Dig in!


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book of may: svinalängorna

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At one point I thought I’d try to read more in Swedish. Then I started my Early Childhood Education degree (in Swedish) and was buried in textbooks *written in Swedish*. Is it my own fault for wishing to read in Swedish? Maybe Probably.

Regardless, this book is actually part of the course literature in my History of Children and Childhood course. (I’m basically directly translating this stuff, so I could be totally off on what it really should be called). Told from the perspective of a first generation Swedish girl with Finnish parents her journey through childhood is graphically documented and beautifully written. Susanna Alakoski really can write.

The book has also been made into a movie, so you know it’s a good one. I’m not sure if it’s been translated to English, so before I can recommend you read it I should first recommend you learn Swedish.

No probs, right?

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book of march: modern romance

So many people I know were reading this book last summer, I just had to give it a go. And I am sure glad I did.

  
As per my usual I listened to the audiobook version, because Aziz is a funny guy and funny people are funny to listen to. I even noticed some parallels between this funny guy and other funny people. For example he opened his book, like Sarah Silverman, wondering what the listeners would be doing upon listening. Aziz painted a lovely picture of his listener being curled up in bed, enjoying a cup of tea by the fire. Sarah bet on pooping. I’m not saying one or the other is better…but I feel I should say for the record I’m in the first category.

From Aziz I learned that In the 30’s and 40’s people would go as far as they had to to find a mate, but no farther. The “girl/boy nextdoor” is a real thing, and many people clearly loved the ones they’re with already. What I took away from this is that I must have been terrible at finding a mate since I had to go all the way to Sweden to find her.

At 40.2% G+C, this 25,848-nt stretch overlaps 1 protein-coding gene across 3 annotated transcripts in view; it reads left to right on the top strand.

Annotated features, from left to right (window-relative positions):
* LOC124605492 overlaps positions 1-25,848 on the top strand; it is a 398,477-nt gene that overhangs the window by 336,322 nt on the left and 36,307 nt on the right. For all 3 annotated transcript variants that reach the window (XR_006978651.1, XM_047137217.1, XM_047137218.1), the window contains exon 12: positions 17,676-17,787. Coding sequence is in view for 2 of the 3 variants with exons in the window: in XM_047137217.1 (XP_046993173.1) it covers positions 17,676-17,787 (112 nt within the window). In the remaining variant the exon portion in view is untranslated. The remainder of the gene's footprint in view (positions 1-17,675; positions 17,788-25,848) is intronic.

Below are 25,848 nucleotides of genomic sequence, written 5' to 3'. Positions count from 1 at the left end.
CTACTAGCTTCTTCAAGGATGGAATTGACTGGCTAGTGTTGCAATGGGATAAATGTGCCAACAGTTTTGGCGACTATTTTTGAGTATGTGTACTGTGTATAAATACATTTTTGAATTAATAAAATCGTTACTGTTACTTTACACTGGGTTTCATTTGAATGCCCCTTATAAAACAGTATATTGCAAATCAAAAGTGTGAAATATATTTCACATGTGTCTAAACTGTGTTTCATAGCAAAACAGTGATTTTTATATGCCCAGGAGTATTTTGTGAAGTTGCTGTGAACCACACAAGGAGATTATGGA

I also learned that average age of first marriage is 27 for women and 29 for men, and 30 for men and women in big cities. So, again, I follow none of the norms. To be fai Aziz admits to focusing on heterosexual relationships in his book, so I guess I just don’t fit in here. Joking aside I do think there is a lot of fun stuff to take away from the book. But I’m not going to tell you any more about it, you’ll have to just go read it for yourself. 

I will say that there are robots and scientific studies in the book. If that doesn’t pique your interest I don’t know what you’re even doing here.


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book of february: essentialism: the diciplined pursuit of less

I really liked this book. Really a lot.


I’m not sure if it’s because we’re moving soon, or that we’ve just had a baby, but I feel the need to have less things. Not only have less things but do less things. Do less things more effectively. Which is what this book is about.

Now I definitely think you should go read this for yourself, but my big take home was that whenever a choice presents itself to you, in life, love, business, whatever, ask yourself if/how this will help you make your biggest contribution to the world. This is some difficult stuff, it requires one to be a grounded and informed individual. But, something I think is important to remember is that nothing is written in stone, and you should never not do something because of the time it takes. The time will pass anyway. If an opportunity you deem to be important enough to pursue presents itself, then it’s an easy: Yes.

After finishing the book I find myself often asking myself two questions (in my quest to have less possessions and to use my time more effectively):

  1. If I didn’t already own this, how much would I pay for it?
  2. Do I want this enough to struggle for it?

I feel the second question needs some explaining. By combining what I read in this book, and the contents of this article, I ask myself this question for two reasons. If I think I want something I need to first examine the hinders/obstacles ahead of me that may prevent me from getting there. After I have determined the obstacles I need to then determine if I am willing to overcome them. The answers to these questions help me decide if whatever I’m pondering about is truly worth pursuing.

As I said, wonderful book. Go read it!